We have heard a number of times since the announcement of BIM Track: "Wow, where did this idea come from?". To understand the context that helped us create and sculpt the idea, let us tell more about the history of BIM Track: where the need came from and where we are heading.
Open minds and open data
The story all started with the Québec City airport extension’s project team innovative mindset. Rolling back a few months ago, BIM One’s consulting team were assessing different building information management (BIM) solutions on the market to support the 100M$ extension of the airport. After a number of tests and reviews, none of them were offering the minimum requirements that a good collaboration platform should have. We then brought this idea to life with the help of the firms working on the project: GLCRM Architects, SNC Lavalin, Stantec, WSP and the client Aéroport de Québec Inc. We realized that BIM is a disturbing process, as the existing order of things needs to change to allow the optimized process to take place and bring its' benefits to the project. Sometimes what should work well doesn’t.
Tracking numbers and managing by evidence is what we learned on the field. A process should always be tested out by collecting data on how well it is working and by seeking continuous improvements in value. Always seek proof and don’t assume an improvement has been made. Because the client BIM’s expectations were so high, we had to find a way to test what worked and what didn't, so we implemented a system that helped us track performances through precise metrics. The platform then became a way to confirm we had achieved project milestones with a proper level of collaboration and coordination: the key to successful project delivery. The best people to improve a process are the people who carry out the process themselves. By empowering the people operating the process with proper technology, we ensured the best possible project outcome.
The need for an organized collaboration process
We have all seen a number of project management fails in our time. A number of them are caused by uncontrollable circumstances but some of them are related to a poorly managed collaboration workflow. Our vision is that a good collaboration process should be quantifiable and transparent. A holistic approach to understanding project management performance is to treat each event as an entry in a timeline. It works a bit like a news feed. Imagine people exchanging data through a unique hub, the platform creating the collaboration performance metrics, and linking them to a project schedule. This method allows us to understand the impact of each decision on the coordination process.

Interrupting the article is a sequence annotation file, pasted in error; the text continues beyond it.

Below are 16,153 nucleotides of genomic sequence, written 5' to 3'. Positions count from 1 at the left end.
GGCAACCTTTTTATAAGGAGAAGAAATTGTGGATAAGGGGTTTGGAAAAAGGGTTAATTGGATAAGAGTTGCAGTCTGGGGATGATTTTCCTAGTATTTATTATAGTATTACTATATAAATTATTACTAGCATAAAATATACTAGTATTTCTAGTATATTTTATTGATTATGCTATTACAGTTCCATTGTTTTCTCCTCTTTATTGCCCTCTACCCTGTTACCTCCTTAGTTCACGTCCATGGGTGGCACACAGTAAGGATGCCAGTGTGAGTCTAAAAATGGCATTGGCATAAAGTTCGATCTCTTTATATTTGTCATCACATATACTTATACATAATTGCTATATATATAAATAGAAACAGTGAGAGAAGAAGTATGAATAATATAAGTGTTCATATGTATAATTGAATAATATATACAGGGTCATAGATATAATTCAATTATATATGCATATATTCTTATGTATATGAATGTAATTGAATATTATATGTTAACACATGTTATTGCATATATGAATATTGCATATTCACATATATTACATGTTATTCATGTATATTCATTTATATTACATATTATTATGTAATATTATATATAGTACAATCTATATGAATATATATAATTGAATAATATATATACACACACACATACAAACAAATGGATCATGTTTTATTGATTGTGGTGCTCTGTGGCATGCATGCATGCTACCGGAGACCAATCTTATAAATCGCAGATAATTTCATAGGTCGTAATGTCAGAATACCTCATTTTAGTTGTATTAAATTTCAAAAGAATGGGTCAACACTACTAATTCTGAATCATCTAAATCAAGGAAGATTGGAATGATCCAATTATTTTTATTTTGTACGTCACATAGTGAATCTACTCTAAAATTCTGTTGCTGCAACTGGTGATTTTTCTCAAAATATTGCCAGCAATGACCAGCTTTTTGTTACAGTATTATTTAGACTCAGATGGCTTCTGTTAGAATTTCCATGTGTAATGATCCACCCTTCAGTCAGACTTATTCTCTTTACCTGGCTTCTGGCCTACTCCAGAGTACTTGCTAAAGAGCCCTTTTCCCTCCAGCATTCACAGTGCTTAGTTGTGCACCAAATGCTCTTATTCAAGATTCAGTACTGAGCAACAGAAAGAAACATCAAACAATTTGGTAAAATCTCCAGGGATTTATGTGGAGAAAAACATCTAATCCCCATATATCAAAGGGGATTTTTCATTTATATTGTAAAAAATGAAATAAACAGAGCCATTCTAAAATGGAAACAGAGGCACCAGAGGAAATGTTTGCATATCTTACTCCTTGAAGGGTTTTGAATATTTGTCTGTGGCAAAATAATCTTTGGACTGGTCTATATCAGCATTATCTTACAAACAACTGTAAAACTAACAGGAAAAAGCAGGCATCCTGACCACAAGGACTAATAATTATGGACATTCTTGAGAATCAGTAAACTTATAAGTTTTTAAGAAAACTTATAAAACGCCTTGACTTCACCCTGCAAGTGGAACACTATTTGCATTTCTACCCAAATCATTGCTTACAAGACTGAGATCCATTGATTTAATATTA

The next generation of openBIM workflows
So what is coming next? A lot of current trends in the BIM process comes from other industries such as virtual reality from the gaming industry or laser scanning from the surveying industry but we believe that the next big thing will come from the inside. It’s called efficiency and optimization. Creating value by reducing waste, this is what the Lean management concept is all about and this is exactly what we do. Things have been moving so fast in the past decades that the terms “system integration” and “interoperability” have been forgotten by a lot of people. Working in a fast-paced environment, we rarely have time to think about doing things in a more efficient way, squeezed as we are between schedules and fees. In fact, we often don’t think about how we do the work, we just do it.
BIM Track's goal is to figure out how the work gets done and go about this in a systematic way. Processes are not perfect and if by some miracle it is, it won’t stay that way for a long. Being able to repeat the steps required to assess a process is the key to delivering long-term, sustained value. Our development team works on a different approach to creating value from the inside by reducing redundant inputs. What’s coming next on our design board is even more exciting, so stay tuned.